One thing I did note is that the parade of iPhone Apps got pretty painful after a while. Just wanted to yell out “we get it… cool apps built quickly… move on!”. For those who were following along at home, my predictions were mostly right (yay me!).

iPhone 3G

To me, this was really what the announcement was all about, and I’ll explain why a little later. The obvious big gain is the performance of 3G. This will win over a lot of people who just couldn’t imagine paying that much and surfing the web with EDGE. Another awesome addition is GPS support. It’s notable since geolocation is the “next big thing” [I should note update GeoLocateFox... I was ahead of my time]. I suspect there may be a few other goodies under the hood of this new iPhone that have yet to be revealed due to the suspected chipset. If Apple doesn’t unleash the full power, hackers will. Rest assured.

The real big thing here is that the phone is now much cheaper with a much more reasonable amount of storage on board. $299 for the 16GB model and $199 for the 8GB model. This is substantial for a few reasons. Besides obviously saving some cash, it makes the phone suddenly a possibility for people who would have never shelled out the original sticker price.

AT&T’s pricing looks to be $30 for unlimited data. The cheapest Voice/Data combo you could do would be $69/mo. That’s $10 more than it was for the first generation. Presumably that will help curb the cost of the massive 3G upgrades they are doing and subsidizing the iPhone’s hardware costs.

iPhone Apps

Pretty impressive demos from the screenshots I’ve seen. I’m really interested in more basic stuff should I get an iPhone. SSH, FTP, Email that doesn’t suck. I’d prefer to read/write office docs, but I guess I can always use something like Google Docs, which I’m sure will support the iPhone at some point if it doesn’t already.

Rather disgusted that I haven’t seen anything really change in terms of Application distribution or licensing. Apple is still very prohibitive of what it will allow. Don’t hold your breath on Firefox or Java anytime soon.

Apple will let you distribute Apps for free (how kind of them), but you still need to pay $99 to provide a free Application:

Standard Program $99
The Standard Program is for developers who are creating free and commercial applications for iPhone and iPod touch.

How about no charge for Applications with an OSI approved license Apple? Seems fair. No charge, and you get more software to make your ecosystem look more attractive.

Strikes me as pretty lame that a developer needs to pay $99 so Apple will let others use software for free.

  1. Disable download/install functionality.
  2. Charge $99 to distribute applications, even if they are free.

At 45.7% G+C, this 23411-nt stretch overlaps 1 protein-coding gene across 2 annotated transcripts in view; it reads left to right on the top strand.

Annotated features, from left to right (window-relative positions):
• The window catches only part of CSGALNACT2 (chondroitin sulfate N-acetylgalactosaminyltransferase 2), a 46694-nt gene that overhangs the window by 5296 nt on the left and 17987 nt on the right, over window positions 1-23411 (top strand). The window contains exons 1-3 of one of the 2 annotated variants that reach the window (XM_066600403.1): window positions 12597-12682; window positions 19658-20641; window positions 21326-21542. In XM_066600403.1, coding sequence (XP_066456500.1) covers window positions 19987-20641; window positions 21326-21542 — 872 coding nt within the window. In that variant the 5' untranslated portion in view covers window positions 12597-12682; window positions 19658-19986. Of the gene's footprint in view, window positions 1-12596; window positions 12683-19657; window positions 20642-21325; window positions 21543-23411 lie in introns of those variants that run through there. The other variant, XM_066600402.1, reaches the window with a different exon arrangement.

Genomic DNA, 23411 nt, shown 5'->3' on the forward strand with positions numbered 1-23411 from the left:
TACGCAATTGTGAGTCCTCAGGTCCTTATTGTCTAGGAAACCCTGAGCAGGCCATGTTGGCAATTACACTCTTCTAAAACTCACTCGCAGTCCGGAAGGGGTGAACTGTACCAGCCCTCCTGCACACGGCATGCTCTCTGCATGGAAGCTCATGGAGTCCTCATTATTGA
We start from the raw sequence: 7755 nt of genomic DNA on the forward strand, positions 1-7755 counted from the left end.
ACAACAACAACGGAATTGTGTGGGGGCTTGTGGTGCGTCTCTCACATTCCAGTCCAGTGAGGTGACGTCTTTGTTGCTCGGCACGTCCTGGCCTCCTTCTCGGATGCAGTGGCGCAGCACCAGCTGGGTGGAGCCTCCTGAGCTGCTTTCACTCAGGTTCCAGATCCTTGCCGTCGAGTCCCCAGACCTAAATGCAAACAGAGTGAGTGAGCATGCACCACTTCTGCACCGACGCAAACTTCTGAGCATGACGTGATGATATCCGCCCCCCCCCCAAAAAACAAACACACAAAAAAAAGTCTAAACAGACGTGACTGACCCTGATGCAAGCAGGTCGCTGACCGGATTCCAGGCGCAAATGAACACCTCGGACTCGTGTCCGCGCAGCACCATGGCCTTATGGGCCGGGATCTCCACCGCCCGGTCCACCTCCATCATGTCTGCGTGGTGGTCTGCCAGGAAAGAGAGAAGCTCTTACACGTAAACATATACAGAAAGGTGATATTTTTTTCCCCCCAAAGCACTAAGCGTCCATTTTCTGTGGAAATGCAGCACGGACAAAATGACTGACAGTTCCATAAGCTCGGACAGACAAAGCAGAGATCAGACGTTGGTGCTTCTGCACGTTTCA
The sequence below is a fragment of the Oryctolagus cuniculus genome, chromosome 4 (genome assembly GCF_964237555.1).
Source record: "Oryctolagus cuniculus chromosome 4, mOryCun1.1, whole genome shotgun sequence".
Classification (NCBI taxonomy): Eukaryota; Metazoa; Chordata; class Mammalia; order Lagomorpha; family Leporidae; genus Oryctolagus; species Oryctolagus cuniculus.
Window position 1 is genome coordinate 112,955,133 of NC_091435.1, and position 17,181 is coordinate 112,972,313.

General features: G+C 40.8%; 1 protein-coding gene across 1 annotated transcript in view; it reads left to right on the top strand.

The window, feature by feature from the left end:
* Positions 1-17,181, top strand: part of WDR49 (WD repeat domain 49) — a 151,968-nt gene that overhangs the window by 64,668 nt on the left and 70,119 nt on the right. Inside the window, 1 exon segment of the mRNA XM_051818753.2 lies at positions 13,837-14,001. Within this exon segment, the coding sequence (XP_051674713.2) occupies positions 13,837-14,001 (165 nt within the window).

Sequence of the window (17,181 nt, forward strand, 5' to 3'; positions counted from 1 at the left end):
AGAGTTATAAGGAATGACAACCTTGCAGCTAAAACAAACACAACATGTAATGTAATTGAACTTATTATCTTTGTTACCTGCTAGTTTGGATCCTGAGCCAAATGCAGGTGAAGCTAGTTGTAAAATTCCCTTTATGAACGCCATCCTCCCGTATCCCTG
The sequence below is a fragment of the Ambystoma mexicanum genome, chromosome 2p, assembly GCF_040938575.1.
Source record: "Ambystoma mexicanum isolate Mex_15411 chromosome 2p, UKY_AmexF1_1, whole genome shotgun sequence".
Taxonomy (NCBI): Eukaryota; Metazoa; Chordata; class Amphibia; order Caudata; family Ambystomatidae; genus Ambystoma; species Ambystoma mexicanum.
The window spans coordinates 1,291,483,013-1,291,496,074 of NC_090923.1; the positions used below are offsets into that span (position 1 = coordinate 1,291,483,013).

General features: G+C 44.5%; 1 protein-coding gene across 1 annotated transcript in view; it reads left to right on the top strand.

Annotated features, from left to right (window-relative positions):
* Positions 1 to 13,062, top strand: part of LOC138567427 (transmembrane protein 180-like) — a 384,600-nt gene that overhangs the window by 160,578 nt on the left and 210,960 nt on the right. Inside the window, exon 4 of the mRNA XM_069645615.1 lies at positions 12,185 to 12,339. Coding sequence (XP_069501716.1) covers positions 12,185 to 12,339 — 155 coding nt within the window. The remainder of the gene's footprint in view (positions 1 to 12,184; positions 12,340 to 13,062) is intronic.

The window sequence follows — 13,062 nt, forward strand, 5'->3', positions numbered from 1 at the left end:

3. Profit!

MobileMe

I was wrong regarding the use of MobileMe. Sadly it still doesn’t seem to fit the bill for something worth $99. Google provides most of the functionality pretty nicely. I suspect Google Calendar will get some iPhone sync love in the near future. In my opinion would have been better to just partner with Google and offer something really awesome and let Google monetize it. I suspect they didn’t do this because of the whole Android thing.

Jailbreak

Jailbreak is far from dead. The SDK isn’t open enough to kill off Jailbreak. Expect it to live on an coincide with Apple’s efforts for some time to come.

Mac OS X 10.6

Damn you NDA… would someone start leaking the goods ;-) . There’s some basic info out there, but nothing really juicy yet.

Photo Courtesy of Apple

New Java Plugin

There are a few goodies in the new java plugin that will be available for Firefox 3.0 and later that I’m really glad to see:

  • Improved reliability. The JVM running the applet is isolated from the web browser at the operating system level. If something should go wrong while running the applet, or if an uncooperative applet refuses to shut down, the new Java Plug-In detects and handles the error condition gracefully; the web browser is unaffected.
  • Improved user experience. The new Java Plug-In starts applets in the background, so the web browser always remains responsive. Applets appear on the web page as they become ready to run.

A major criticism of java applets has always been their impact on browser performance. This should do a lot to remedy the problem. Another great addition is that you can now use an animated loading gif by using a new image param such as:

<applet archive="large_archive.jar"
          code="MyApplet"
          width="300" height="300">
    <!– Use an animated GIF as an indeterminate progress bar
          while the applet is loading –>
    <param name="image" value="animated_gif.gif" />
    <!– Turn off the box border for better blending with the
          surrounding web page –>
    <param name="boxborder" value="false" />
    <!– Center the image in the applet’s area –>
    <param name="centerimage" value="true" />
</applet>

There’s other great stuff, but these are my personal favorites as they resolve long time gripes. You can find the above plus more in the release notes.

[Hat Tip: Henrik Gemal]